Three lives: Living and Dying with COVID: Part 2

Time to read
5 minutes
Read so far

Three lives: Living and Dying with COVID: Part 2

Thu, 01/07/2021 - 07:31
Posted in:
In-page image(s)

“WHAT A YEAR this has been,” Doug Benge said, echoing what many of us have felt in 2020. But Doug isn’t just glad 2020 is over. He is glad he survived it.

When he celebrated his birthday in November, Doug thanked his Facebook friends for their birthday wishes. He also thanked them for their concerns and prayers during the two long weeks he was hospitalized with the coronavirus.

“What a year this has been,” he reflected, “but [this is] a birthday I’m glad I got to celebrate.”

It has, without question, been a tough year. Doug was laid off last spring after working the last 12 as a pumper at Cimarex. Fortunately—though he didn’t realize how much so at the time—his severance package included 10 months of health insurance benefits.

Doug had always considered himself a healthy guy. Never caught a cold, never had the flu, never missed work. But he also knew the job had taken its toll. “I had some body parts, some joints that were wearing out, just from the work I’ve done,” he said.

About a month before the layoffs were announced, he had undergone shoulder surgery, and already met his deductible. As it turns out, that was a real blessing, given the $150,000 bill he received following his 15-day stint in Liberal’s Southwest Medical Center—12 of those spent fighting for life in the intensive care unit.

DOUG’S BATTLE BEGAN here in Canadian on Oct. 9, when he first tested positive for COVID-19. What started as just a terrible headache worsened over the next five days, to the point that he woke his wife, Karlyn, in the middle of the night, saying, “You’ve got to take me to the emergency room. I’ve got to get a shot for this headache.”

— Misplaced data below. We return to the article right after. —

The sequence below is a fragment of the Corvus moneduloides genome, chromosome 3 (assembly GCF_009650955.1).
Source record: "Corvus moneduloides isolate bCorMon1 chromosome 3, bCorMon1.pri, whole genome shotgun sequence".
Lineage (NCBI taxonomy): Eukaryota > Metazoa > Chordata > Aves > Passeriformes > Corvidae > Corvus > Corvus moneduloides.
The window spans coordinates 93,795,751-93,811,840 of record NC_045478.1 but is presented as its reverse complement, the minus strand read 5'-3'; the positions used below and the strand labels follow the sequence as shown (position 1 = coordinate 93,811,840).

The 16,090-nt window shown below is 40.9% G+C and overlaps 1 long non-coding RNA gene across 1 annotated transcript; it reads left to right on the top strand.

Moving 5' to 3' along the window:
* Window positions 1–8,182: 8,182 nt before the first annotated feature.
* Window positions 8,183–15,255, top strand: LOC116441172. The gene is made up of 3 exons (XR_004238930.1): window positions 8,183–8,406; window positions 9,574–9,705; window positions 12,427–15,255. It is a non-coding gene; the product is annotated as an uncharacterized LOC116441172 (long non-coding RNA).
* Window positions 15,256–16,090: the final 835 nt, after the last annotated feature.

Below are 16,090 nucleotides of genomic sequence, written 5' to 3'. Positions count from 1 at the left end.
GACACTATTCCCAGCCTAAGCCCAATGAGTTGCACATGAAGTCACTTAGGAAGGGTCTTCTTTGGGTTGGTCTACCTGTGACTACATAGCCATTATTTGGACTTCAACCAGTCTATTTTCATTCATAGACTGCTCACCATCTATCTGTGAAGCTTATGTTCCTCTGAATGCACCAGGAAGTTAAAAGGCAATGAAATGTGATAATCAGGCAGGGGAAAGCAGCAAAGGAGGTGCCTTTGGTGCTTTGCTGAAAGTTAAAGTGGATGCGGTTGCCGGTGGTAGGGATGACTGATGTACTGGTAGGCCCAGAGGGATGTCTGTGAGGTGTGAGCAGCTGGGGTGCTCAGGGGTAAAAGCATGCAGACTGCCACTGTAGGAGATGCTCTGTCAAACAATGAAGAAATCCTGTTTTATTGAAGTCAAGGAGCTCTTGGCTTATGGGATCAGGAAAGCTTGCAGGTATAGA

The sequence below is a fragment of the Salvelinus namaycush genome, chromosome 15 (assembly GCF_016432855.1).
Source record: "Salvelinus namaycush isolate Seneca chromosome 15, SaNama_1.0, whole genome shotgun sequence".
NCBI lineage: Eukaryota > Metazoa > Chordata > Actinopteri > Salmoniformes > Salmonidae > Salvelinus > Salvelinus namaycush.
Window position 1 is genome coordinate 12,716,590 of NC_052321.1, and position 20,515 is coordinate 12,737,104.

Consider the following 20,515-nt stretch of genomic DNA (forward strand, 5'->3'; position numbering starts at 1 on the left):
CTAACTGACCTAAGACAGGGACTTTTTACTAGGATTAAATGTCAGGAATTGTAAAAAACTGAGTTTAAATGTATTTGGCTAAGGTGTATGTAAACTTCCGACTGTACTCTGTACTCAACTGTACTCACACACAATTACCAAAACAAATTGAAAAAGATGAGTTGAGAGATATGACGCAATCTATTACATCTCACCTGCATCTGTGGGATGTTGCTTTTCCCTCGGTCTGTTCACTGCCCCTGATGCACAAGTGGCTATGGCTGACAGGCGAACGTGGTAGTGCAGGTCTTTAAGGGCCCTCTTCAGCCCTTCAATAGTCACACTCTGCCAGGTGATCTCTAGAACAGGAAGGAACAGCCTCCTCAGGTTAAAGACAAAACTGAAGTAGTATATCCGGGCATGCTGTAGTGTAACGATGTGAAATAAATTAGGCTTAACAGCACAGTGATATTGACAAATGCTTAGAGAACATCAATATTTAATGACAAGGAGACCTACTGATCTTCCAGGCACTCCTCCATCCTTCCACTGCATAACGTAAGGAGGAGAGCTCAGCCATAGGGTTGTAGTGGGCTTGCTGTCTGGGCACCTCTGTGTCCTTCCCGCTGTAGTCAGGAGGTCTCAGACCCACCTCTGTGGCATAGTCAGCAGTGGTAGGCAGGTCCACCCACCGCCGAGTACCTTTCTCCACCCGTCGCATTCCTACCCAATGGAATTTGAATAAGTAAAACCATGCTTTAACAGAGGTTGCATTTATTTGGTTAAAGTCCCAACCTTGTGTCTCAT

It was just before midnight when they arrived at Hemphill County Hospital. Dr. Gary Frederick was on call. “The first thing, they took my blood pressure, my temperature, and my oxygen level, which was down to 69 percent,” Doug said. “By that time, I was already out of it.”

Doug’s oxygen saturation level was so low that Dr. Frederick immediately began searching for an acute care hospital that had an empty bed—no small feat in the age of COVID. He located one, finally, in Liberal, Kansas.

Doug doesn’t remember much about the trip in the ambulance. “I remember coming into Liberal,” he said. “It seemed like time was just really crawling. All I could see was the ceiling and a clock on the wall.”

He also remembers that—because he had COVID—Karlyn wasn’t allowed to come with him.

“They wouldn’t let her in,” he said, the sting of that moment still clear. “They wouldn’t let Karlyn in.”